PQ: Joe, how do you find business partners and employees who share your values, who feel like kindred spirits or, perhaps, how do you groom your staff to come into a shared vision and execute at the high level you require?

 Joe: Great Question. In the beginning it is more of a sales pitch because you have no track record to show success. After time, a reputation for delivering an amazing artisan product or an excellent work environment, attracts brand evangelists and believers, or “kindered spirits” as you so aptly named them!

The Tutta Bella Pizza truck

PQ: I’d like to get specific about one particular issue that I know means a lot to you, fair wages. Can you share your position on this and why you feel so strongly about it? Also, working on this has thrust you into the political dimension of business, so what are some of the lessons you’ve learned from this aspect of the journey?

 Joe: Wow Peter, you really are great at asking the right questions. Wage parity is extremely important to me, and it is definitely a political hot potato! Honestly, I call myself an ‘accidental activist’ in this arena, because I have been dedicated to wage parity since 2004, when I opened my pizzeria and when we tip-pooled. Over the years, I’ve spoken as a concerned business owner to public policy makers (sometimes successfully, sometimes not so successfully) on how we can achieve wage parity in the hospitality industry. Considering total compensation — where tips, health care, and other benefits are included in calculating minimum wage — is one example of achieving a “Win/Win” in wage parity.

“People before profit.”

PQ: Where do see yourself and, also, Tutta Bella in 5 or even 10 years? And what else is on your to do list, things you’d like to accomplish, especially applying the things you’ve learned by being in the pizza game?

 Joe: This might sound strange, but I like to think about where Tutta Bella will be in 100 years. One of the things that struck me most about my time in Naples is the number of pizzerias, gelaterias, and coffee bars there that were opened in the 1800s.   I aspire to reach that kind of legacy. We call it the “100 year mentality” and it drives us to think long term at Tutta Bella. I’d also like to see some of my employees own their own businesses someday.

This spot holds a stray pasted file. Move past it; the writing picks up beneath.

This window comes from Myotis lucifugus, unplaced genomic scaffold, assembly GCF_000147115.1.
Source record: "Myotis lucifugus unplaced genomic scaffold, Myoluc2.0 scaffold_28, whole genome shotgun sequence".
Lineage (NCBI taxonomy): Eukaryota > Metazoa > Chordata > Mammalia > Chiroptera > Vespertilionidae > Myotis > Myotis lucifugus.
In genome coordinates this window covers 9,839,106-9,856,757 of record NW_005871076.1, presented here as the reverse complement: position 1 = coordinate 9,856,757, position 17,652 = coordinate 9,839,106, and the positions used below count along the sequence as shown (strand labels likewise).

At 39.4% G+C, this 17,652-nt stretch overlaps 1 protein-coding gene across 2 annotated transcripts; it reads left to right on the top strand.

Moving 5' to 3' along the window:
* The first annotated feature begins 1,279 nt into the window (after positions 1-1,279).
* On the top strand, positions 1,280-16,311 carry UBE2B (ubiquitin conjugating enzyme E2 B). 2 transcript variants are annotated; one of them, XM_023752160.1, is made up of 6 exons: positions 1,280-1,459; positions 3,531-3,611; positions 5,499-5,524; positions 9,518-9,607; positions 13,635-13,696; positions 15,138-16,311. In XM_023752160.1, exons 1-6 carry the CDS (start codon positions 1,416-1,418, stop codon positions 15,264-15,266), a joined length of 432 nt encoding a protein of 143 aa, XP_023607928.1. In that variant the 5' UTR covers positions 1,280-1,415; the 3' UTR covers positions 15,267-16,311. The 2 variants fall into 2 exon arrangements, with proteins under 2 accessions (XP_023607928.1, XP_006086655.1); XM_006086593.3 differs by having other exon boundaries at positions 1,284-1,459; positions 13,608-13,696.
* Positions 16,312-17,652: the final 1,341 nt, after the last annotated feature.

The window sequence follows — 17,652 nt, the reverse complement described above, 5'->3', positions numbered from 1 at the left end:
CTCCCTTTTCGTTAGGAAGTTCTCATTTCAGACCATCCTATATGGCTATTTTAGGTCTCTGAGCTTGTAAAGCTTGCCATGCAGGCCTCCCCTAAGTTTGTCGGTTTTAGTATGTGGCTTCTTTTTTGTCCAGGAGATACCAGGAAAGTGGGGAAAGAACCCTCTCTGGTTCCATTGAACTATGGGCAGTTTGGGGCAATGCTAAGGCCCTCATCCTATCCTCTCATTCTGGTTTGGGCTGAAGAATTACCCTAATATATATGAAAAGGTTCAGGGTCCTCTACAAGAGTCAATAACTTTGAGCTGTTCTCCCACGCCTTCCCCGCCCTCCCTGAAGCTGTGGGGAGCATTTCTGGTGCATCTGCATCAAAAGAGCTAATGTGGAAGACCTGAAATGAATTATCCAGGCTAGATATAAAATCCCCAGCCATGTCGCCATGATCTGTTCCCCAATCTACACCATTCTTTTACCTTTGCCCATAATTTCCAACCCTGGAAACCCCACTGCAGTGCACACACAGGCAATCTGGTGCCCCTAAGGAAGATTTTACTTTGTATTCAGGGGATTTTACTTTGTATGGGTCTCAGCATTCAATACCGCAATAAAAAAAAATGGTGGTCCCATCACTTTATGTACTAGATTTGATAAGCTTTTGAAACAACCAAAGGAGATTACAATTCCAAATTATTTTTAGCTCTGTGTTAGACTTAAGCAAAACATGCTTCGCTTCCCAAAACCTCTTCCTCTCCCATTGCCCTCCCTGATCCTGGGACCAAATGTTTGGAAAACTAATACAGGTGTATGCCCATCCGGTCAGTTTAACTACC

PQ: Any words of advice to others who are thinking of opening a pizzeria, or even any kind of business?

 Joe: Most importantly, be clear about what you are trying to achieve as a business owner. Making an amazing pizza is one thing (and not to be denied, for sure). But running a sustainable business that will have a positive impact for years to come is quite another. Stay focused on your goal!

“I have a burning desire to impact people’s lives.”

PQ: Joe, thanks so much for sharing your journey with us. How can our readers find out more about Tutta Bella Neapolitan Pizzeria, or contact you directly if they’d like to follow up?

 Joe: The biggest charge I get is when people come to Seattle and visit a Tutta Bella.   Please contact me when you come to town – I’d love to meet you!  I can be reached at joefugere@tuttabella.com and our website is:  https://tuttabella.com/ 

 

 

 

 

 

 

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Pizza Quest is a site dedicated to the exploration of artisanship in all forms, wherever we find it, but especially through the literal and metaphorical image of pizza. As we share our own quest for the perfect pizza we invite all of you to join us and share your journeys too. We have discovered that you never know what engaging roads and side paths will reveal themselves on this quest, but we do know that there are many kindred spirits out there, passionate artisans, doing all sorts of amazing things. These are the stories we want to discover, and we invite you to jump on the proverbial bus and join us on this, our never ending pizza quest.

Peter’s Books

American Pie
Artisan Breads Every Day
The Bread Bakers Apprentice
Brother Junipers Bread Book
Crust and Crumb
Whole Grain Breads

...and other books by Peter Reinhart, available on Amazon.com